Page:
Ruckus launches new wireless technology
802.11u is designed to revolutionise mobile phone-Wi-Fi connectivity
Ruckus Wireless has launched new wireless technology, which is designed to revolutionise connecting to Wi-Fi hotspots, in the Middle East.
This new technology is based on a framework of features and specifications, defined within the Wi-Fi Alliance and will be released in June 2012 as the Wi-Fi Certified Passpoint certification programme from the Wi-Fi Alliance.
Using Passpoint-certified devices, connecting to a Wi-Fi hotspot will be automated, allowing Passpoint enabled mobile devices to automatically select a Wi-Fi hotspot based on information advertised by Passpoint-certified Wi-Fi access points.
While roaming, mobile devices can identify hotspots supporting roaming with the user's home service providers.
According to Ruckus Wireless, it is one of the first companies to integrate 802.11u within its Smart Wi-Fi access points, and it has completed interoperability testing with several operators and handset manufacturers around the world.
Support for 802.11u and the technology tested by the Wi-Fi Alliance's Passpoint certification programme will be available as a no-cost software upgrade on Ruckus ZoneFlex access points by the end of 2012.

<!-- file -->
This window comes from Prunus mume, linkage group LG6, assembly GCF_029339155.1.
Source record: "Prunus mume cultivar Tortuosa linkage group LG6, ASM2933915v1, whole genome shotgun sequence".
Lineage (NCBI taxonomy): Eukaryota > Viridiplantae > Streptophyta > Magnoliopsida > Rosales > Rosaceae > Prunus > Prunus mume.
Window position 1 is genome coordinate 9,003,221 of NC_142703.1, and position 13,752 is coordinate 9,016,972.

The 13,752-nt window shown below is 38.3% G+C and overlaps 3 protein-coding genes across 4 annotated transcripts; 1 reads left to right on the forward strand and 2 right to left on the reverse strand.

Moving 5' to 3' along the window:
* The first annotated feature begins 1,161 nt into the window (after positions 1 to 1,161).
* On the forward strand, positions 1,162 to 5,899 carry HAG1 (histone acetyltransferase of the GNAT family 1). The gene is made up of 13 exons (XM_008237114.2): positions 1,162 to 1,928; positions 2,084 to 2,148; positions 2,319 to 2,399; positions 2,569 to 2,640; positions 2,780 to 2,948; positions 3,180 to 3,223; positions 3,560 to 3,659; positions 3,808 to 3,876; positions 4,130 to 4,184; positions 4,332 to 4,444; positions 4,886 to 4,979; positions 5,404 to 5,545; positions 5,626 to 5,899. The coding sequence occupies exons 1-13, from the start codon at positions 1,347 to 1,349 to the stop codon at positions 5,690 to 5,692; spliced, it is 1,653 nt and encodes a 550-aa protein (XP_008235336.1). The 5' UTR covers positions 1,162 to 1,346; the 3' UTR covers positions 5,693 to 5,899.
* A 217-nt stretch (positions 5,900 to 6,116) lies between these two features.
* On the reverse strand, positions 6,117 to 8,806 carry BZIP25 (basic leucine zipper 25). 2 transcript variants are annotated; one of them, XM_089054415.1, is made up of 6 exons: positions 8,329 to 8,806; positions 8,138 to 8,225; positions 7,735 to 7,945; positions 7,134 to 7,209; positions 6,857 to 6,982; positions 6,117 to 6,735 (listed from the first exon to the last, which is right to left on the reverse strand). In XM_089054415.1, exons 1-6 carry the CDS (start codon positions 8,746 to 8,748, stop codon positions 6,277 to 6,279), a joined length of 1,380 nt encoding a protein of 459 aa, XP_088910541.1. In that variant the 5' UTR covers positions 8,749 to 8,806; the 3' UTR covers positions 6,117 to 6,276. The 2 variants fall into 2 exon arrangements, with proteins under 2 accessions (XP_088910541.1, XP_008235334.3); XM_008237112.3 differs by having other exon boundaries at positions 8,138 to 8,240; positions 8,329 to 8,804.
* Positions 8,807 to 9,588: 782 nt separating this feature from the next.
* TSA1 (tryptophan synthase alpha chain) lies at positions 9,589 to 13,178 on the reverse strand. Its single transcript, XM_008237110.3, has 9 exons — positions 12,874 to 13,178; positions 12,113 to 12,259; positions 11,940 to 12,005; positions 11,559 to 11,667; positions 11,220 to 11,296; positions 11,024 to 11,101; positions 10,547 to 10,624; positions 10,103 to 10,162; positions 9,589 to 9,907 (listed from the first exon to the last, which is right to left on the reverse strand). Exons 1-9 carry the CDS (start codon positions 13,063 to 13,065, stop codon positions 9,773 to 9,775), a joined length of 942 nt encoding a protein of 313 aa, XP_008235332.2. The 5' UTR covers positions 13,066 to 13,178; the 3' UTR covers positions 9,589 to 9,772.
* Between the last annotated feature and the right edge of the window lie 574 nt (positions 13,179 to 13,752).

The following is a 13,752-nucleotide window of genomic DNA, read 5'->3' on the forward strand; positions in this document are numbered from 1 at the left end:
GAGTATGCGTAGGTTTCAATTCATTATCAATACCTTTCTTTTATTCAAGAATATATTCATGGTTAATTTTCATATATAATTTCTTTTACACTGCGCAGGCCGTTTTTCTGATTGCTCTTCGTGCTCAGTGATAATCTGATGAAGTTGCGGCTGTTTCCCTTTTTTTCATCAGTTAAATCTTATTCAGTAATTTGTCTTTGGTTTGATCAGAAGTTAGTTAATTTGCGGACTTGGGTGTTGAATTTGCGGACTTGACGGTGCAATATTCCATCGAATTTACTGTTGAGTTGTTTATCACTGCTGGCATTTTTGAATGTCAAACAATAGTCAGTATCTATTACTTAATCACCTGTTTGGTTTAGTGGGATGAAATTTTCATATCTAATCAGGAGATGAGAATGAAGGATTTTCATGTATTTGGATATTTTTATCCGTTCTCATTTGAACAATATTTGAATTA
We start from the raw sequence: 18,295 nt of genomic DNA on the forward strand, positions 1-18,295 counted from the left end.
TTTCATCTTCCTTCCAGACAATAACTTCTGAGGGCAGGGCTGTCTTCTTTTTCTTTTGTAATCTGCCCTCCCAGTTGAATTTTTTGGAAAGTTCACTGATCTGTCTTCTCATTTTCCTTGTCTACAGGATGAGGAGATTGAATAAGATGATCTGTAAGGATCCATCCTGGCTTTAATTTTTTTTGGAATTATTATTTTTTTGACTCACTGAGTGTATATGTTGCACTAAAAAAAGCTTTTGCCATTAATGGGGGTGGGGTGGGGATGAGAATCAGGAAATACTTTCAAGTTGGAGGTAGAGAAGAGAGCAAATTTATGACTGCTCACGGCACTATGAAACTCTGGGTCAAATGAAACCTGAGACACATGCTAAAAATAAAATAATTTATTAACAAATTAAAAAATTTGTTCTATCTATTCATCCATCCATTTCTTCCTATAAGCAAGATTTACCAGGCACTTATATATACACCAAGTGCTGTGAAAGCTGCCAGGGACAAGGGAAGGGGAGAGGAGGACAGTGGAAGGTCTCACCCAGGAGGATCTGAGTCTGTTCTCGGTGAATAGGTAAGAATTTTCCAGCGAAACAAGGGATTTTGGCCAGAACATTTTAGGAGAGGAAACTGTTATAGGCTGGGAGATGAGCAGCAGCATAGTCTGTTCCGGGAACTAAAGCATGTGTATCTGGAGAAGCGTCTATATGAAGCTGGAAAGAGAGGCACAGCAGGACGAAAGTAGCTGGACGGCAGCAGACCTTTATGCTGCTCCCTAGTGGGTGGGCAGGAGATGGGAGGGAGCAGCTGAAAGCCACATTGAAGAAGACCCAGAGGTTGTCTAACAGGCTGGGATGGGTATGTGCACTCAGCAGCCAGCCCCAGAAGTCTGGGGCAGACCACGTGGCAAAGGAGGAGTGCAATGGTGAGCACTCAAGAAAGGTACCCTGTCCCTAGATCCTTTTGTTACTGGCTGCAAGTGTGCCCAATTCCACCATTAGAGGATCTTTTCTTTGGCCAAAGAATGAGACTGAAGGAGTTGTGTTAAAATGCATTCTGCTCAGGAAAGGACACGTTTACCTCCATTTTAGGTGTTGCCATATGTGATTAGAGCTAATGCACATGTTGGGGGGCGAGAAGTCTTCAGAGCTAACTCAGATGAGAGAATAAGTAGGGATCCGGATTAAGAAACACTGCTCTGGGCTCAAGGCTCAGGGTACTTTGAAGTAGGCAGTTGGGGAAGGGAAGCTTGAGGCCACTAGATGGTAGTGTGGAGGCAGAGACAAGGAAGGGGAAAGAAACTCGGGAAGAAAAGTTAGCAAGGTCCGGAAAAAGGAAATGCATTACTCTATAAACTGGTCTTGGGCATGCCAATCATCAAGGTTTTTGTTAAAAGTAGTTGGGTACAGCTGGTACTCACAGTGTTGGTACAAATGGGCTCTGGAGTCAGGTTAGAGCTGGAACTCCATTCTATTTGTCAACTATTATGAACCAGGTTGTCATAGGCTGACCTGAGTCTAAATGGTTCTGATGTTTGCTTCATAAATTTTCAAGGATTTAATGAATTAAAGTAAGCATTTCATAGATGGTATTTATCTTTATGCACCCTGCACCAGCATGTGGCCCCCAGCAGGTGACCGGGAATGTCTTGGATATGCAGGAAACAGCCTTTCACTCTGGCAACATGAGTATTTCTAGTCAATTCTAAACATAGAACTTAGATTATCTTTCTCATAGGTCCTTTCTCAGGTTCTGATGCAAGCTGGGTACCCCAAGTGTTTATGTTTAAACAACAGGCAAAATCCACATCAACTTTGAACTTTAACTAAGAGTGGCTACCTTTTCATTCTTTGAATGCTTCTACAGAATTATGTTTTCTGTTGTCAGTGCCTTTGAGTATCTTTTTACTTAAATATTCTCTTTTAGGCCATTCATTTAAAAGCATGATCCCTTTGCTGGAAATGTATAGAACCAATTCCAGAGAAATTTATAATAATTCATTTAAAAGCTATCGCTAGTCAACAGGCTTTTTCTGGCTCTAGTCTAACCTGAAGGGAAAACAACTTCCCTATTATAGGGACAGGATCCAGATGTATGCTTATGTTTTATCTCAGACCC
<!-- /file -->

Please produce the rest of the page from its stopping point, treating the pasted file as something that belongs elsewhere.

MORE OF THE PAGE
The Wi-Fi Alliance Hotspot 2.0 Specification that underlies the first phase of the Passpoint programme includes the automation of three traditionally manual processes: discovering and selecting a Wi-Fi network, authenticating the user and device using the internal SIM (Subscriber Identity Module) card found in many mobile devices (as well as support for non-SIM devices); and securing the connection of each device using WPA-2 Enterprise encryption and authentication.
Wi-Fi Certified Passpoint equipment is designed to benefit service providers in a number of ways, including accelerating the offload of data from cellular networks to Wi-Fi, and reducing operational costs by providing a single Wi-Fi network that can advertise support for multiple operators.
"Support for Passpoint within mobile devices and infrastructure is essential for making the widespread use of Wi-Fi valuable to carriers and their customers," said Nader Baghdadi, Middle East Regional Sales director for Ruckus Wireless. "By automating and streamlining the process of connecting to a Wi-Fi hotspot, service providers can look to advanced Wi-Fi systems as a viable way to offload traffic and deliver high-bandwidth services - while subscribers will no longer have to face the frustration and aggravation of connecting to Wi-Fi hotspots."